Re: [v6ops] Stateful SLAAC (draft-ietf-v6ops-unique-ipv6-prefix-per-host)

james woodyatt <> Thu, 09 November 2017 23:01 UTC

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From: james woodyatt <>
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Subject: Re: [v6ops] Stateful SLAAC (draft-ietf-v6ops-unique-ipv6-prefix-per-host)
Date: Thu, 9 Nov 2017 15:01:25 -0800
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To: Brian E Carpenter <>, Fernando Gont <>, "Templin, Fred L" <>
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On Nov 9, 2017, at 12:36, Brian E Carpenter <> wrote:
> On 10/11/2017 07:19, Templin, Fred L wrote:
>>>> I don't see how this is a protocol change. Sending RAs unicast is
>>>> already allowed by RFC 4861, so this is just an operational practice.
>>> That's incorrect. We are talking about sending multicasted internetlayer
>>> packets to a unicast link-layer address. There's nothing in RFC4861 that
>>> suggests you should do that. RFC6085 says "you shouldn't drop packets if
>>> they are internet-layer multicast but link-layer unicast". But
>>> certainly, unless a protocol spec says otherwise, the normal mapping
>>> applies.
>> On this point, I agree with Fernando. RFC4861 says that RAs can be unicast but
>> that means unicast at both L2 and L3 (i.e., and not multicasted at L3). 
> Who says that? As Fernando reminded us, RFC6085 says otherwise.
>> RFC5214
>> is an example of where both L2/L3 unicast are used in RAs in the spirit of RFC4861 .
>> Is there some reason why the requirements of this draft cannot be satisfied
>> by L3 unicast?
> Hosts listen for L3 multicast RAs.

My answer to Fernando’s concern about this late addition to section 4 possibly moving this draft into the ambit of 6MAN. I don’t think it does.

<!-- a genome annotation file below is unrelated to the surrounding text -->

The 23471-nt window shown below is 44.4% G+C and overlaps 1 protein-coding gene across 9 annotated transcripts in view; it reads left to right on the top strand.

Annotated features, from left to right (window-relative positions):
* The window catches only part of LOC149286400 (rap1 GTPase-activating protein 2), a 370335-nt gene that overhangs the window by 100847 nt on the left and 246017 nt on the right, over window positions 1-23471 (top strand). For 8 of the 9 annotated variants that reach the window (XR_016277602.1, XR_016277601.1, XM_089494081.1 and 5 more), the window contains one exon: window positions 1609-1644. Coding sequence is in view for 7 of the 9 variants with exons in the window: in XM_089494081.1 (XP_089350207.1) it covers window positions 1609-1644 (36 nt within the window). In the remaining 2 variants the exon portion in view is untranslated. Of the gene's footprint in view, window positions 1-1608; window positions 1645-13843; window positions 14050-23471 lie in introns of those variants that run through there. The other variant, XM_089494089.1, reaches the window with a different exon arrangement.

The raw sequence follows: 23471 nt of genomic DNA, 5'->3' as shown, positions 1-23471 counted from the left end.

Here’s why. I don’t see the intent of RFC 6085 as to change the operational semantics of IPv6 multicast in the way that this draft sees it. When an IPv6 forwarding node sends a multicast packet with an Ethernet unicast address because the router knows that its group membership on the link comprises exactly one node… however, the RECEIVING node cannot be expected to share that knowledge. Therefore, when a host receives a multicast RA message in a unicast Ethernet frame, it cannot be expected to recognize that as a signal to indicate there are no other hosts on the link. Fortunately, this draft doesn’t violate that assumption of the protocol. The last paragraph of section 4 goes to this point:

   After the subscriber received the RA, and the associated flags, it
   will assign itself a 128 bit IPv6 address using SLAAC.  Since the
   address is composed by the subscriber device itself, it will need to
   verify that the address is unique on the shared network.  The
   subscriber will for that purpose, perform Duplicate Address Detection
   algorithm.  This will occur for each address the UE attempts to
   utilize on the shared provider managed network.

If the unicast address on the multicast RA message were to signal that the subscriber really is the only member of the all-hosts group on the link, then it would not be necessary for the host to perform Duplicate Address Detection (DAD), now would it? Of course, it has to perform DAD— how could it not do that? Imagine all the things that could break if it didn’t.

Not mentioned in this draft (more is the pity) is that the provider router may send ND Redirect messages with a Target Address not in use by the subscriber host but still having the per-host unique prefix. Of course, in this scenario, the subscriber host cannot know that the prefix advertised in the RA message is a per-host unique prefix, so of course it’s then expected to process any ND Redirect messages it receives, and to update its Destination Cache according to RFC 4861 How could it not do that? Imagine all the things that could break if it didn’t. (I can imagine quite a lot, actually— I’m thinking of applications for this even now.)

I was critical of this draft in V6OPS because I thought it didn’t make all of this sufficiently clear to the reader, but it was all pointed out to me on the list in subsequent discussions, and I seemed to be out of the rough consensus that it was necessary to clarify any of this stuff in the text, i.e. the fact that I initially misunderstood how this BCP is not actually a protocol specification should be no reason to believe that any ordinary reader might make the same mistake. Accordingly, because all of the protocol requirements about DAD and ND Redirect still hold despite all the diversionary text in the introduction about link-layer isolation, I’ve dropped my procedural objections to this draft.

--james woodyatt < <>>